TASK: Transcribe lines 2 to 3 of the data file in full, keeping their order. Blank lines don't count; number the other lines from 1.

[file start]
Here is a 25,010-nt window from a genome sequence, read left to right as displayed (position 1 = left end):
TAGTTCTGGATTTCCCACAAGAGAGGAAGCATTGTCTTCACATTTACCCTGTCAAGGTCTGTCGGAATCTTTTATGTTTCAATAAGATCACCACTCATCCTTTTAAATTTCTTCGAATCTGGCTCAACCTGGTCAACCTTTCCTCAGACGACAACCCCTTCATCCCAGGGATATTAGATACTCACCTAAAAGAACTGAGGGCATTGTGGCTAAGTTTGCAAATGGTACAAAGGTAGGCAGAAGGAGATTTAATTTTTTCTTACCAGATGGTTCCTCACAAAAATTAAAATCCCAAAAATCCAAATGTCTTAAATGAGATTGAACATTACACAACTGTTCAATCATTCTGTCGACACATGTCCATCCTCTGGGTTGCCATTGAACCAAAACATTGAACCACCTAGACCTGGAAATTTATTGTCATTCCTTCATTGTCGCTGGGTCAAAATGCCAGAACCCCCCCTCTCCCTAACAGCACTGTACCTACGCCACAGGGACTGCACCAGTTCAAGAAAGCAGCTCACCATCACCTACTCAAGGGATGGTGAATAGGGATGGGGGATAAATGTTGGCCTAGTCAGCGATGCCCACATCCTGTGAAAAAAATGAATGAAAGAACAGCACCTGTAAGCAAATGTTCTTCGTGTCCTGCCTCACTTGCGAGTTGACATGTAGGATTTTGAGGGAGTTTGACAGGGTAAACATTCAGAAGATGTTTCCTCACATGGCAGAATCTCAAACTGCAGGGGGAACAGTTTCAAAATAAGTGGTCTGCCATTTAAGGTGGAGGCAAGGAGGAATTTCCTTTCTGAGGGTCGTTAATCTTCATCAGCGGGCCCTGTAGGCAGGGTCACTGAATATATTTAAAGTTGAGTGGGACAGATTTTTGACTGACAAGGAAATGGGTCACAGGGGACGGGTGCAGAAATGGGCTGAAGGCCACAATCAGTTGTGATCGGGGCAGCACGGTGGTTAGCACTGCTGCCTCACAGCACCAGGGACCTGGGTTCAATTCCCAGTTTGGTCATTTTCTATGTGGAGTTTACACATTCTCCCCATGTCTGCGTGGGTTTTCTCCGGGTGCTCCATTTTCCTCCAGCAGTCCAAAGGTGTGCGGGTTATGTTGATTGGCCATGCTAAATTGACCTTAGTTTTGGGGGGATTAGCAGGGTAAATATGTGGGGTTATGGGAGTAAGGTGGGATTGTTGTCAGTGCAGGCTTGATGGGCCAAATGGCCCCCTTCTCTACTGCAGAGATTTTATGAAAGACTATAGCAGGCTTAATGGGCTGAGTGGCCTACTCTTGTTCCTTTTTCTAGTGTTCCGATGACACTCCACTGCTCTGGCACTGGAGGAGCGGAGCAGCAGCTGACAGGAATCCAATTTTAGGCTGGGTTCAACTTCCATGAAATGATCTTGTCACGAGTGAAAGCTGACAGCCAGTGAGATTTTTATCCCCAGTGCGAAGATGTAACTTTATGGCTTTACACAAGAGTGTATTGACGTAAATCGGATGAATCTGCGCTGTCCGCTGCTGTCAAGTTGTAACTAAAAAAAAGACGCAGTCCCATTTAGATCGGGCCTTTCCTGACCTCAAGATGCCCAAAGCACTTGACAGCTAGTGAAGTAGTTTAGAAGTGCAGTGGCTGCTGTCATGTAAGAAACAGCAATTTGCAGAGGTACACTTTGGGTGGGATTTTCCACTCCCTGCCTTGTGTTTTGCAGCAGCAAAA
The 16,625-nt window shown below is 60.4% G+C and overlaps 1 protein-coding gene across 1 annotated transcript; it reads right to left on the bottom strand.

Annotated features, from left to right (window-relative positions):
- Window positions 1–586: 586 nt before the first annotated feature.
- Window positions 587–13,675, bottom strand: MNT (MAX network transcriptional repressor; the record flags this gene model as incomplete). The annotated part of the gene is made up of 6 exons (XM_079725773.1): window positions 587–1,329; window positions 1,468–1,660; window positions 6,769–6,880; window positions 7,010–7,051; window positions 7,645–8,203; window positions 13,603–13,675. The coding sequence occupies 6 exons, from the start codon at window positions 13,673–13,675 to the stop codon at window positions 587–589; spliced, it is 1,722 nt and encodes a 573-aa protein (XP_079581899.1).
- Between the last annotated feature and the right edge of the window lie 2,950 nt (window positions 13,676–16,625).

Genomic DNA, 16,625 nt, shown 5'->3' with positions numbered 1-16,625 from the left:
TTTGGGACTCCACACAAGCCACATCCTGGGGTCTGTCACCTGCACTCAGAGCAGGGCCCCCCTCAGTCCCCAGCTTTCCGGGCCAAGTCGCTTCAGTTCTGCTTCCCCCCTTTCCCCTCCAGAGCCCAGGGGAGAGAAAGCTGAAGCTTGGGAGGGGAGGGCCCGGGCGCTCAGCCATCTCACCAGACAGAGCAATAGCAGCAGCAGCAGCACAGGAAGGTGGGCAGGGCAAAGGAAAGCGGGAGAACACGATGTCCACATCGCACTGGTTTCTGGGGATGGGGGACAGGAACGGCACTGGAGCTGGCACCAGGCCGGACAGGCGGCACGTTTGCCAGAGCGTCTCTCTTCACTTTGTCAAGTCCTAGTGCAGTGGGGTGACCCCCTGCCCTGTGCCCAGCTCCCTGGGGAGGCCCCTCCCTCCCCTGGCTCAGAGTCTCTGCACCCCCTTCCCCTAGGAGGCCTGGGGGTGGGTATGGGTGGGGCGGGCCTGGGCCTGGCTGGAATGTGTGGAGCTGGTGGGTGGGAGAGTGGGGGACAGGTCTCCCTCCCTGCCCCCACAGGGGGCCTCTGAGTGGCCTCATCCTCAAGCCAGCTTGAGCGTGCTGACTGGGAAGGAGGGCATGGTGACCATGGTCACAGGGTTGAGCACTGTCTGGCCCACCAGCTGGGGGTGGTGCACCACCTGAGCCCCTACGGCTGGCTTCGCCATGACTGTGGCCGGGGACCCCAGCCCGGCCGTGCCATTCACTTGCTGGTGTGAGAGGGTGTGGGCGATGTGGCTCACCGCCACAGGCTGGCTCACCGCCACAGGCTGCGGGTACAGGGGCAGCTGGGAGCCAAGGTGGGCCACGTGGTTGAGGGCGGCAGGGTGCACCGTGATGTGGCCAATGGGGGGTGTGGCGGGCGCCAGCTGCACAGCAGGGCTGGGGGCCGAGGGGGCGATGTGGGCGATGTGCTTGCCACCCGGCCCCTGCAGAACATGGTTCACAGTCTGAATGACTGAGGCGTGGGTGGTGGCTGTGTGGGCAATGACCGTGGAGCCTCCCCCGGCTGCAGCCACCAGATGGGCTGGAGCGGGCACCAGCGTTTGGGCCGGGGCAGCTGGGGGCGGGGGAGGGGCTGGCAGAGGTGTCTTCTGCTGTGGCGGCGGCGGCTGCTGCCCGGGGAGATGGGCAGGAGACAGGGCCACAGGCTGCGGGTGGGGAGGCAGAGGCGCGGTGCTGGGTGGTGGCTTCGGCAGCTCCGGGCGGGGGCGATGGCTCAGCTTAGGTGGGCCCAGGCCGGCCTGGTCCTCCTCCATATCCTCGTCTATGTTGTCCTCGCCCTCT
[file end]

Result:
TAGTTCTGGATTTCCCACAAGAGAGGAAGCATTGTCTTCACATTTACCCTGTCAAGGTCTGTCGGAATCTTTTATGTTTCAATAAGATCACCACTCATCCTTTTAAATTTCTTCGAATCTGGCTCAACCTGGTCAACCTTTCCTCAGACGACAACCCCTTCATCCCAGGGATATTAGATACTCACCTAAAAGAACTGAGGGCATTGTGGCTAAGTTTGCAAATGGTACAAAGGTAGGCAGAAGGAGATTTAATTTTTTCTTACCAGATGGTTCCTCACAAAAATTAAAATCCCAAAAATCCAAATGTCTTAAATGAGATTGAACATTACACAACTGTTCAATCATTCTGTCGACACATGTCCATCCTCTGGGTTGCCATTGAACCAAAACATTGAACCACCTAGACCTGGAAATTTATTGTCATTCCTTCATTGTCGCTGGGTCAAAATGCCAGAACCCCCCCTCTCCCTAACAGCACTGTACCTACGCCACAGGGACTGCACCAGTTCAAGAAAGCAGCTCACCATCACCTACTCAAGGGATGGTGAATAGGGATGGGGGATAAATGTTGGCCTAGTCAGCGATGCCCACATCCTGTGAAAAAAATGAATGAAAGAACAGCACCTGTAAGCAAATGTTCTTCGTGTCCTGCCTCACTTGCGAGTTGACATGTAGGATTTTGAGGGAGTTTGACAGGGTAAACATTCAGAAGATGTTTCCTCACATGGCAGAATCTCAAACTGCAGGGGGAACAGTTTCAAAATAAGTGGTCTGCCATTTAAGGTGGAGGCAAGGAGGAATTTCCTTTCTGAGGGTCGTTAATCTTCATCAGCGGGCCCTGTAGGCAGGGTCACTGAATATATTTAAAGTTGAGTGGGACAGATTTTTGACTGACAAGGAAATGGGTCACAGGGGACGGGTGCAGAAATGGGCTGAAGGCCACAATCAGTTGTGATCGGGGCAGCACGGTGGTTAGCACTGCTGCCTCACAGCACCAGGGACCTGGGTTCAATTCCCAGTTTGGTCATTTTCTATGTGGAGTTTACACATTCTCCCCATGTCTGCGTGGGTTTTCTCCGGGTGCTCCATTTTCCTCCAGCAGTCCAAAGGTGTGCGGGTTATGTTGATTGGCCATGCTAAATTGACCTTAGTTTTGGGGGGATTAGCAGGGTAAATATGTGGGGTTATGGGAGTAAGGTGGGATTGTTGTCAGTGCAGGCTTGATGGGCCAAATGGCCCCCTTCTCTACTGCAGAGATTTTATGAAAGACTATAGCAGGCTTAATGGGCTGAGTGGCCTACTCTTGTTCCTTTTTCTAGTGTTCCGATGACACTCCACTGCTCTGGCACTGGAGGAGCGGAGCAGCAGCTGACAGGAATCCAATTTTAGGCTGGGTTCAACTTCCATGAAATGATCTTGTCACGAGTGAAAGCTGACAGCCAGTGAGATTTTTATCCCCAGTGCGAAGATGTAACTTTATGGCTTTACACAAGAGTGTATTGACGTAAATCGGATGAATCTGCGCTGTCCGCTGCTGTCAAGTTGTAACTAAAAAAAAGACGCAGTCCCATTTAGATCGGGCCTTTCCTGACCTCAAGATGCCCAAAGCACTTGACAGCTAGTGAAGTAGTTTAGAAGTGCAGTGGCTGCTGTCATGTAAGAAACAGCAATTTGCAGAGGTACACTTTGGGTGGGATTTTCCACTCCCTGCCTTGTGTTTTGCAGCAGCAAAA
The 16,625-nt window shown below is 60.4% G+C and overlaps 1 protein-coding gene across 1 annotated transcript; it reads right to left on the bottom strand.